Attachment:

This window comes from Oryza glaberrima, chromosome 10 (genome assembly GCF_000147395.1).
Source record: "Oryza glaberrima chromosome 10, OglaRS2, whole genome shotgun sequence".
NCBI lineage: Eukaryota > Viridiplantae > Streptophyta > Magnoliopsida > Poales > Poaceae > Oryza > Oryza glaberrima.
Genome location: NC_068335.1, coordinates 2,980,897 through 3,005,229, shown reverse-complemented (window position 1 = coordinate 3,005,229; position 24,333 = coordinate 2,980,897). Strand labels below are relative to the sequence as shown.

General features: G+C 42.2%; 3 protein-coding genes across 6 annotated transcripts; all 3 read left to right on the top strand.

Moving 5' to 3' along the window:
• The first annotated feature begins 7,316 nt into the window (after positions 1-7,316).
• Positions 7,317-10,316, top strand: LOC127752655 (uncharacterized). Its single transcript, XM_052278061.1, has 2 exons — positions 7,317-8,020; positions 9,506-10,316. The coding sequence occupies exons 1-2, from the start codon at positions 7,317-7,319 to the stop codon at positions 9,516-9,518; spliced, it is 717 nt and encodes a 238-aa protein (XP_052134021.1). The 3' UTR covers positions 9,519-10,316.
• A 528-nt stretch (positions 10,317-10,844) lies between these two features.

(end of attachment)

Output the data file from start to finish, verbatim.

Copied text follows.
This window comes from Oryza glaberrima, chromosome 10 (genome assembly GCF_000147395.1).
Source record: "Oryza glaberrima chromosome 10, OglaRS2, whole genome shotgun sequence".
NCBI lineage: Eukaryota > Viridiplantae > Streptophyta > Magnoliopsida > Poales > Poaceae > Oryza > Oryza glaberrima.
Genome location: NC_068335.1, coordinates 2,980,897 through 3,005,229, shown reverse-complemented (window position 1 = coordinate 3,005,229; position 24,333 = coordinate 2,980,897). Strand labels below are relative to the sequence as shown.

General features: G+C 42.2%; 3 protein-coding genes across 6 annotated transcripts; all 3 read left to right on the top strand.

Moving 5' to 3' along the window:
• The first annotated feature begins 7,316 nt into the window (after positions 1-7,316).
• Positions 7,317-10,316, top strand: LOC127752655 (uncharacterized). Its single transcript, XM_052278061.1, has 2 exons — positions 7,317-8,020; positions 9,506-10,316. The coding sequence occupies exons 1-2, from the start codon at positions 7,317-7,319 to the stop codon at positions 9,516-9,518; spliced, it is 717 nt and encodes a 238-aa protein (XP_052134021.1). The 3' UTR covers positions 9,519-10,316.
• A 528-nt stretch (positions 10,317-10,844) lies between these two features.